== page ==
LAUNCH: Do you have a name for your next album?
EMINEM: I've got a title, but I don't want to reveal it yet,
because I change my mind a lot. I don't want to say it's this
and it comes out and it's called something else.
LAUNCH: Will your next album this possibly be your last?
EMINEM: I won't know until it's finished and I put it out.
LAUNCH: Even though you've been working underground for years,
now that you are well-known, why would your next album be
EMINEM: Just depends on how I feel after it's done. Right
now, My little girl is three years old. I'm missing the best
years of her life. I'm not seeing her grow up. There's gonna
be a time when I have to think, "Yo, do I want this?
Or do I want this?" If I can't find a balance, I'll have
to make a choice. I don't know what's going to happen tomorrow,
you know what I'm saying? I'll have to see what happens with
the next album, then I can make a decision, but right now,
I really can't.
LAUNCH: Do you think you could write a song about dealing
with an issue like that?
EMINEM: Yeah, I can make a song about anything. I probably
will write a song about that. I just started working on my
next album recently. I don't know where it's gonna go. I know
where it's headed towards...but I don't know where I will
totally take it yet.
LAUNCH: Whenever someone mentions the song "Guilty Conscience,"
they bring up your comment about Dre and Dee Barnes. How did
that come up? How did you deal with it and what was Dre's
EMINEM: When we did "Guilty Conscience," it was
pretty much Dre's concept to come up with a song with the
devil on one shoulder, and the angel on the other. Like in
Animal House, the dude was about to rape the girl, he had
a devil on one shoulder telling him to do it and an angel
on the other telling him not to. That's kind of the concept
I based it on. Dre lately has been on the positive tip, trying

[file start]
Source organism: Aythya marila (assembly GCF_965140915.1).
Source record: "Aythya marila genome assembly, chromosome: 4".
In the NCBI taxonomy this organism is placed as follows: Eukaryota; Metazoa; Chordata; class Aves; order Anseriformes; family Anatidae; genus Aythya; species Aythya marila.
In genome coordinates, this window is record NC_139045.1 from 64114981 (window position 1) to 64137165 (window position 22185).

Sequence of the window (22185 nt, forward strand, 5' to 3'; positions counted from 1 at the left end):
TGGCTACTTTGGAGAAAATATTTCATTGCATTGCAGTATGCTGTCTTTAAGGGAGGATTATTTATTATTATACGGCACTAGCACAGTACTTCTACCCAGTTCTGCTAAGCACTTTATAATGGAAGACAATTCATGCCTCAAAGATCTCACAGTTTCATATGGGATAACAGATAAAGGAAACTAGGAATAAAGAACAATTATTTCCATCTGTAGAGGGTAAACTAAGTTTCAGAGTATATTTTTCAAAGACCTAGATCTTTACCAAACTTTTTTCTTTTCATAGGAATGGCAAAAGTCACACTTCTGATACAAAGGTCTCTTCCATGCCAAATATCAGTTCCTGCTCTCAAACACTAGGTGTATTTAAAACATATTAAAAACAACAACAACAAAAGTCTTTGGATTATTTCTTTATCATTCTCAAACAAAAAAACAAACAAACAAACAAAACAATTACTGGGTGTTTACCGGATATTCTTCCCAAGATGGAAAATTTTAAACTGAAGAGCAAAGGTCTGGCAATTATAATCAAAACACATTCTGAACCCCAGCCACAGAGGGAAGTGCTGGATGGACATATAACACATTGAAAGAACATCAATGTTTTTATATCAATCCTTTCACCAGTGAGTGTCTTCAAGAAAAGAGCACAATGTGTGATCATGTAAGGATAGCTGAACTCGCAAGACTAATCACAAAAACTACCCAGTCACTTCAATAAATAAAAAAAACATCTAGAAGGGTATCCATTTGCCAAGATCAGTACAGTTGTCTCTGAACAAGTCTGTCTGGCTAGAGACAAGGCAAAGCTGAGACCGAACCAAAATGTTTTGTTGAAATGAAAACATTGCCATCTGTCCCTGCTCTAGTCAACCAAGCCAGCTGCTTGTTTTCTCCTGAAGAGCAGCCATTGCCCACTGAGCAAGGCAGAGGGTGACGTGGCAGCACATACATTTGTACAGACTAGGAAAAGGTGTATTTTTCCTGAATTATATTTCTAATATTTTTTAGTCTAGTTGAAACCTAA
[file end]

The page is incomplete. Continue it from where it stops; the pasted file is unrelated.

to clean up his image and sh-t. I'm at the stage where I don't
give a f--k. Of course, I was the devil, he was the angel.
I came up with the three scenarios: The liquor store, the
rape, and sh-t. At the end of the song, I felt I was losing
the battle, so I felt I had to take pokes at him. Like, "Are
you gonna listen to him?" And I remember when he slapped
Dee Barnes. So when I wrote it, I didn't tell him I was going
to say it. He fell over in his chair laughing, so I guess
it was all good. But I was thinking the whole time, "What
is he going to say about this?"
LAUNCH: What do you think about the idea that you're the
one rap artist that's bringing Dre back to prominence? Does
that pressure you? How do you feel about that?
EMINEM: I wouldn't say I was bringing Dre back. I don't think
he ever left. "Phone Tap," on the last album, The
Firm, was dope to me. "Phone Tap" was one of the
dopest beats I ever heard. I just want to return the favor.
Dre basically saved my life; my sh-t was going no where. Dre
took me in and taught me a lot, not just rap-wise, but business-wise.
Whatever I can do to return the favor, I'm here. We've got
a chemistry that works and we'll make it work for however
long it works.
LAUNCH: When you say Dre saved your life, do you mean you
would have left hip-hop all together and found something else
EMINEM: I would have probably quit in '97 if it weren't for
Dre. My daughter was one at the time. I couldn't afford to
buy her diapers. I didn't have a job. I had job after job
after job and just kept getting fired. I didn't have a high
school diploma. I failed ninth grade three times. I was basically
going nowhere. When I made the Slim Shady EP, I told the production
people, "Yo, if this doesn't work, I'm about to be 23,
I gotta quit, get a job, do something." We just so happened
to go to L.A. that same year and Dre heard the tape, gave
us a call. I was reaching a boiling point, doing a lot of
drugs and f--ked-up sh-t because I was so depressed. So when
I say Dre saved my life, I mean he literally saved my life,
and I feel like I owe him a lot.
LAUNCH: Dr. Dre 2001: What is your involvement with that?
EMINEM: I've been in there pretty much from the beginning,
just being involved, giving my input, writing, doing whatever
I can do to make the sh-t hot. The album is over-the-top,
definitely some classical sh-t. It's going to be bigger than
my album. I know this for a fact. But it's hot, man. I don't
want to give any details. I just want people to be surprised.
I want to sit back and say, "I told you!"
LAUNCH: To be linked with one of hip-hop's best producers,
what does it say about you sticking to your guns and not giving
up or changing what you do, when you thought people wouldn't